# How odds work? Betting odds explained

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If you are new to sports betting, whether at the online bookmakers or at the local betting shop, chances are the first thing you will need more information about is how the odds work. The betting odds are the first thing one sees at the bookmakers and, believe it or not, is one of the main deterrents to people not to bet on sports. For many people the columns of betting odds just seem intimidating and they believe that some kind of special knowledge is required before you can tackle all this math. As we are about to show you, betting odds are very easy to explain.

__Betting odds explained__ - the odds in general are nothing
more than arbitrary indication of the probability of an event to happen.
Here one must make a clear distinction between “odds” and the actual
“betting odds”, as they are different. The betting odds work by helping
the bookmaker find a middle ground between the bettors, i.e. the bookie
acts as a market maker and the odds are the tool used to make this
market. We highly recommend you read our article about
how
the bookmakers work, in order to understand this difference, As we
explained there, the job of a bookie is to have equal money on both
sides of the bet. The **betting odds are nothing more than the
incentive for the punters to take one side of the bet or the other**,
it has nothing to do with the actual probabilities of the event
occurring (or not), although they are related. To help you understand,
let's look at a simple example. Let's not talk about sports for a
second, but take two playing cards, one red and one black. You can mix
them up and flip one, the chance that card would be “red” is 1:2, i.e.
the odds of a card being red is one out of two times. These are the odds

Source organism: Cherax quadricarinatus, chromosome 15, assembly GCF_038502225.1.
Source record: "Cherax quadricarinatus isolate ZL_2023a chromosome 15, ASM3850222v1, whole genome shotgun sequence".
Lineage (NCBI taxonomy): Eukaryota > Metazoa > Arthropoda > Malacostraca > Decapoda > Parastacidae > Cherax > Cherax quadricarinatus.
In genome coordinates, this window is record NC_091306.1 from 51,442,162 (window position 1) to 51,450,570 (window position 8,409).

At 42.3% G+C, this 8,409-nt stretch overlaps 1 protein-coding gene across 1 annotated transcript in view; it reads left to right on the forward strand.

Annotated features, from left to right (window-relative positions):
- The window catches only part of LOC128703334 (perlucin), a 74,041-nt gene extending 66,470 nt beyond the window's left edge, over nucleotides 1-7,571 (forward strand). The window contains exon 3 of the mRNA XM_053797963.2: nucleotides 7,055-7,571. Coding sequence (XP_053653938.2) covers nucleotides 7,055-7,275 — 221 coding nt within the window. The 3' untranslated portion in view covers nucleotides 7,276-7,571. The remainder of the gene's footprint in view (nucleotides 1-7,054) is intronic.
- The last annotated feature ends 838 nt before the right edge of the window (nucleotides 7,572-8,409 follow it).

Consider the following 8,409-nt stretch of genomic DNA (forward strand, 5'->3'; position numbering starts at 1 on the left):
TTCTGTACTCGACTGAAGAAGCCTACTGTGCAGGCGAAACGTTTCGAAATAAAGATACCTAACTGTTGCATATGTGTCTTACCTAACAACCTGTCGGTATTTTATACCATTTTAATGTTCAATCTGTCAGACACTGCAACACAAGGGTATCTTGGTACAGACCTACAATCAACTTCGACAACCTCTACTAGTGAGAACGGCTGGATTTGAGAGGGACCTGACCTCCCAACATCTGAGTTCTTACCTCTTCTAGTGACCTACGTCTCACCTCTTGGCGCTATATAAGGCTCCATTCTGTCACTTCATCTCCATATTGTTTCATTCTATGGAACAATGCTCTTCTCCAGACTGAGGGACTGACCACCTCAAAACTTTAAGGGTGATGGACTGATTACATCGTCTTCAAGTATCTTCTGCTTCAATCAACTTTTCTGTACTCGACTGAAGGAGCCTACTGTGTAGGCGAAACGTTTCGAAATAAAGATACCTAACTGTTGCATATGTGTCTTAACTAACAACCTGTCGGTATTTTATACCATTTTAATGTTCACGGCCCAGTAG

of the card being red. Now, the betting odds are totally different. A
bookmaker can offer 4.00 (4/1) betting odds on the card being red, this
doesn't mean that the actual odds of the card being red have changed,
rather than the bookie has changed the betting odds in order to have
more people bet on red. This will be the case if there are a lot of
money pouring in on black and not enough on red. By changing the betting
odds so, the bookmaker gives the bettors incentive to bet on red, rather
than black, since the payout is better.

__How odds work__ (betting odds) - This is where the second
function of the betting odds come – **calculating the payout of a bet**.
The payout of a wager is calculated as per the betting odds offered by
the bookmaker. If a bookie offers 1.20 odds on Manchester United to win
their next match, if a punter wagers £10 and wins the bet, the bookie
will pay back £12 (£10x1.20). The correlation of the betting odds to the
payout is the actual incentive offered by the bookmakers in order to
steer people to one side of the bet or the other, all while trying to
maintain equilibrium of the money wagered on each side of the bet (to
happen or not to happen). Let's look at another example to illustrate
how the betting odds differ from the actual odds of probability. Let's
say that United is playing Barca in a Champions League final game and
most people agree that Barca have a better chance of winning, although
not by much. So the bookie will post odds 1.10 on Barca to win and 1.35
on Manchester United. But if all of a sudden more money come in on
United, instead of Barcelona, the bookmaker must change the betting odds
in order to get the money bet on United and the money bet on Barca to be
the same amount (or as close as possible). If a lot of bets come on